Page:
A dramatization based on the true story of a legendary frontiersman, "Tom Horn" depicts the final years in the life of this tracker, interpreter and hero of the Apache Wars. Steve McQueen portrays Horn, who drifts into Wyoming Territory in 1901. There he makes the acquaintance of cattle rancher John Coble (Richard Farnsworth), who brings Horn's presence to the attention of the "Cattlemen's Association." There's been an ongoing problem with rustlers, not to mention the encroachment of sheep ranchers, and the association has been endeavoring to find a solution. In Horn, whose reputation precedes him, they see the answer to their problems, much to the consternation of Marshall Joe Belle (Billy Green Bush), who feels slighted in the matter; his ego, it seems, is even more pronounced than his own reputation. They hire Horn as a "Stock Detective," and give him free rein as to how he must deal with cattle rustlers; whether to shoot, or bring them in, is entirely up to him. In little more than a year's time, the rustling has stopped; Horn has done his job well. Too well, in fact. It seems that he's become a bit too "high profile," and after an incident in town, during which Horn kills a man in self defense, the members of the association, as well as Joe Belle, conclude that Horn is now their biggest problem. The last thing they want is to have their names appearing in newspapers, connecting them in any way with Horn or any of the recent killings. They want to be rid of him, and for good, but they don't know how to go about it. Soon thereafter, on one of the nearby sheep ranches, a fifteen-year-old boy is shot and killed in cold blood, by a rifle shot from a distance of two hundred and thirteen yards. Read more ›
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33 of 34 people found the following review helpful
5.0 out of 5 stars A fitting epitaph to McQueen's career May 6, 2007
Format:DVD
Soldier, Indian tracker, lawman, outlaw, hired killer - there are about a half dozen movies that could be made about Tom Horn, so it's surprising that it wasn't until the Western was on its last legs that, aside from the odd fleeting appearance in B-movies, he finally made it to the big screen. In some ways it's amazing he made it at all. 1980's Tom Horn was a troubled picture, and that's putting it mildly. Sam Peckinpah was at one time tapped to direct, but he fell out with star and producer Steve McQueen before shooting started - possibly literally, since McQueen's alleged response to a furious argument they had in the car one evening led to McQueen insisting he get out without bothering to stop first. Neither Don Siegel nor Elliot Silverstein made it past pre-production. Electra Glide in Blue director James Guercio only lasted for the first three days of the shoot, and cinematographer John Alonzo and McQueen himself also had a hand in the finished film at one point or another, with credited director William Wiard apparently hired only to placate the Directors Guild when they wouldn't allow the star to direct himself. The screenplay went through many changes along the route as well, with Thomas McGuane's 450-page epic being constantly chipped away, Abraham Polonsky's rewrite being rejected and Bud Shrake's final script eventually alternating with McGuane's depending on which version the star felt like filming that day. And just to add to the good news, the picture suffered from major budget cuts due to studio politics and the threat of a William Goldman-scripted Robert Redford rival project (eventually made for TV with David Carradine as Mr Horn), shrinking from a three-hour $10m epic about the Indian tracker and interpreter's life to a $3m small-scale Western about its ignominious end. Read more ›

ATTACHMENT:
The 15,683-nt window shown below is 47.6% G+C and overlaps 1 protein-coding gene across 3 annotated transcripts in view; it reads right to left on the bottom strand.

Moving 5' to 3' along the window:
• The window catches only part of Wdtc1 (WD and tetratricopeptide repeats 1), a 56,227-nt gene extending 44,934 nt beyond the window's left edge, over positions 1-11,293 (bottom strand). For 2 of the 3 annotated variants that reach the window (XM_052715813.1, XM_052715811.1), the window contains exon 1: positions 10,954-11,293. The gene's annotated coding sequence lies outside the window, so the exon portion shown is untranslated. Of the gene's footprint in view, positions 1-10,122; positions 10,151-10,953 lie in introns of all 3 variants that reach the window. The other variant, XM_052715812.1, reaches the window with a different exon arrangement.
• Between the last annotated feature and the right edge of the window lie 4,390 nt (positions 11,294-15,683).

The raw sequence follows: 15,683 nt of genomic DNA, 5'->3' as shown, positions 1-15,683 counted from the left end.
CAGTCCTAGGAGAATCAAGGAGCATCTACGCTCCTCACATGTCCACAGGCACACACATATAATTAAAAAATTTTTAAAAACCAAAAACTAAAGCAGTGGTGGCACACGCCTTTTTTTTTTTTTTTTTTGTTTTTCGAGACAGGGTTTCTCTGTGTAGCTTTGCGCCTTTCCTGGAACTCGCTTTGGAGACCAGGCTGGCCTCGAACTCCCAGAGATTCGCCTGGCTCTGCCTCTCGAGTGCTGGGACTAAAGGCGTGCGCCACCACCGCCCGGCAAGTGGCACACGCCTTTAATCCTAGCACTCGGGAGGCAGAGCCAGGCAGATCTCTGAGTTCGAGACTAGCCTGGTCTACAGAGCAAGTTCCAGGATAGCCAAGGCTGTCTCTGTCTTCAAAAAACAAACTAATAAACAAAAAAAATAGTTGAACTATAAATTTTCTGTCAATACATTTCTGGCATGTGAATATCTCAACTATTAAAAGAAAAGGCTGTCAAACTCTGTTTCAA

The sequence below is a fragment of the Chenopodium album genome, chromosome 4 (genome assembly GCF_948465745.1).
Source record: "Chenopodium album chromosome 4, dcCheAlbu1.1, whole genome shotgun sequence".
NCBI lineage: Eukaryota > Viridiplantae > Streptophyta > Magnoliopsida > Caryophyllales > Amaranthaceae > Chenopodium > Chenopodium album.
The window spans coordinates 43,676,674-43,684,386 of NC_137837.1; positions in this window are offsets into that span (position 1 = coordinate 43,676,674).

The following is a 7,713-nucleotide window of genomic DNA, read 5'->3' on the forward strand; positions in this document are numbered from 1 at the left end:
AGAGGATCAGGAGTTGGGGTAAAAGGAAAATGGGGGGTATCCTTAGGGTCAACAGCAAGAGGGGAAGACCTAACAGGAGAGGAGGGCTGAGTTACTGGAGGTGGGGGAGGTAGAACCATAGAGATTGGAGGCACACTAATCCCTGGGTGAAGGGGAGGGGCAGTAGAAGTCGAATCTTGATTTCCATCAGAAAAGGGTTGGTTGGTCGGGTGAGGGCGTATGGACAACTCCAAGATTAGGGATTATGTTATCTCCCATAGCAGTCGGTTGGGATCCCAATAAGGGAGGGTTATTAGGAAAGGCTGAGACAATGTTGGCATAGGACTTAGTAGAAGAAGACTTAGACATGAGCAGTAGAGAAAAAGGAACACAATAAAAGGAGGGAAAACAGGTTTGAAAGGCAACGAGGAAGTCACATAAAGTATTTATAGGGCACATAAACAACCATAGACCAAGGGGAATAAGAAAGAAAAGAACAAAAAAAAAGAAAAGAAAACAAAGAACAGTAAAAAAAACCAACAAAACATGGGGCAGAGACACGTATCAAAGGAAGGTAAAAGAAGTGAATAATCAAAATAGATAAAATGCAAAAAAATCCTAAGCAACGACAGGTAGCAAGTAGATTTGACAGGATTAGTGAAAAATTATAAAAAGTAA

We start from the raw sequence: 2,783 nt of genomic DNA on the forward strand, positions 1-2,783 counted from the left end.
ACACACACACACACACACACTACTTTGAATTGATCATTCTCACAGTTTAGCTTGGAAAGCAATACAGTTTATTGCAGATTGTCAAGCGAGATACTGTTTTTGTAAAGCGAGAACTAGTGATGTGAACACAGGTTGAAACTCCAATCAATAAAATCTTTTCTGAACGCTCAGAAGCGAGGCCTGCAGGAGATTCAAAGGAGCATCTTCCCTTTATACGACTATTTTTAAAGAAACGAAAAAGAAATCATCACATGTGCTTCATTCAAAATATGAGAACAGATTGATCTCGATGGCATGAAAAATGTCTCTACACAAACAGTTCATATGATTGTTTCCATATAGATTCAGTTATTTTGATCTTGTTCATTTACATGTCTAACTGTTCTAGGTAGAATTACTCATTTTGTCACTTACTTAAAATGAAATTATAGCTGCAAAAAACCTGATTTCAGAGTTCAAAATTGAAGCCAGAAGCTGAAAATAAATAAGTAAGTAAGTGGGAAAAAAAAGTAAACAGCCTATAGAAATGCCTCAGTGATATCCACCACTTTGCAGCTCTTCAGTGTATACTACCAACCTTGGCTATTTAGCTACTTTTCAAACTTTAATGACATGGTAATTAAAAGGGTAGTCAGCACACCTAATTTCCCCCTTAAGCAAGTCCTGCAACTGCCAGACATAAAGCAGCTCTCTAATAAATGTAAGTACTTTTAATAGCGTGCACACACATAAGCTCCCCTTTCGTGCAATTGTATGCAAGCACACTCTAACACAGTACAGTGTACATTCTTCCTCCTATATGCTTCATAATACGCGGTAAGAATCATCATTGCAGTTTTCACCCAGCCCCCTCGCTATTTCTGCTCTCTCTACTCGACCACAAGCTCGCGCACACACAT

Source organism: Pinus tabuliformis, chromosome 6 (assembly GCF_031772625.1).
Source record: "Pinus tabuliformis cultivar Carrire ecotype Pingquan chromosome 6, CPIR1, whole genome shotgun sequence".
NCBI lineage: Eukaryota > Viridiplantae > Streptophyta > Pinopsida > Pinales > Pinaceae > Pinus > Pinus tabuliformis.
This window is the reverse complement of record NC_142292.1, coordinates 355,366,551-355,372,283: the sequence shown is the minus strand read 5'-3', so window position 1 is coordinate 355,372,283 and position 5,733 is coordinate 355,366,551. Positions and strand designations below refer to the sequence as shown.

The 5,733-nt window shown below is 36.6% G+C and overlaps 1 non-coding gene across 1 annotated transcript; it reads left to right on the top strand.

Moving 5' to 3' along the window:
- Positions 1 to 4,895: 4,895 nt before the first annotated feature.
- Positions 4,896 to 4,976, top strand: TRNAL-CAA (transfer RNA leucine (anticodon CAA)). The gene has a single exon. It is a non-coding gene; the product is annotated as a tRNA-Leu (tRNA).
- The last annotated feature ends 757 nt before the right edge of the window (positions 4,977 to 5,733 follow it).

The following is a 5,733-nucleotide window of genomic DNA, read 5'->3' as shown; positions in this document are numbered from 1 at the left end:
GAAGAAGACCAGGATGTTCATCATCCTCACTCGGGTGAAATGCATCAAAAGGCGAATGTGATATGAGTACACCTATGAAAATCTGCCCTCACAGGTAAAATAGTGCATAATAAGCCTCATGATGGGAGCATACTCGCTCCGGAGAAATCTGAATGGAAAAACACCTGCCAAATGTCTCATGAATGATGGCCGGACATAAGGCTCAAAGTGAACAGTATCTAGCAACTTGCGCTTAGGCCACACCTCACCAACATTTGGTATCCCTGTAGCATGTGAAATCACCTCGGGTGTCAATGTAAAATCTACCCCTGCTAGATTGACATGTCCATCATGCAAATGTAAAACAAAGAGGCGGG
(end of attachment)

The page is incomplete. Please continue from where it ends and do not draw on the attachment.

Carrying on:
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Most Recent Customer Reviews
4.0 out of 5 stars Fading old west.
Not really that historically correct, another one of those Hollywood "based on a true story" movies, but still a very good look at the waning days of the wild west. Read more
Published 2 days ago by T. Dascoli
4.0 out of 5 stars Tribute to a Great Actor
When Steve McQueen was filming "Tom Horn," his next-to-last movie, which was released in 1980, he was already suffering from the cancer that would kill him soon afterwards but had... Read more
Published 3 days ago by Silver Screen Videos
5.0 out of 5 stars Great movie
Husband loves this movie.
Published 4 days ago by Lisa Tribble
5.0 out of 5 stars Five Stars
an excellent western story.
Published 9 days ago by eddie253
5.0 out of 5 stars Five Stars
Great movie
Published 10 days ago by tom ray
4.0 out of 5 stars you'll like this one
If you're a Steve Mcqueen fan and a Western buff, you'll like this one. An old-fashioned western starring a cool cowboy. Such a shame we lost him so early. He was a great actor. Read more
Published 17 days ago by Elmerene A. Mattson
5.0 out of 5 stars Rating "Tom Horn"!
How many "Stars" would I give the Movie "Tom Horn"?

Heck! It's Steve McQueen!
How Many Stars ARE THERE???

Nick. N.
Published 1 month ago by NiKing
5.0 out of 5 stars Great true story!
Among the reasons for 5 stars is one not-so-obvious: Steve McQueen was sick with cancer when he made this and would die later that year.
Published 1 month ago by Marc E. Manis
5.0 out of 5 stars Tom Horn
Great movie for people who love westerns. Steve Mc Queen was a great actor in all the movies he had done. Miss you Steve. You left us way to early.
Published 1 month ago by Debi
5.0 out of 5 stars Movie
Once again, this was something my husband wanted, and we could not find it any where, or course I was able to find it here
Published 1 month ago by Nancy Stoneman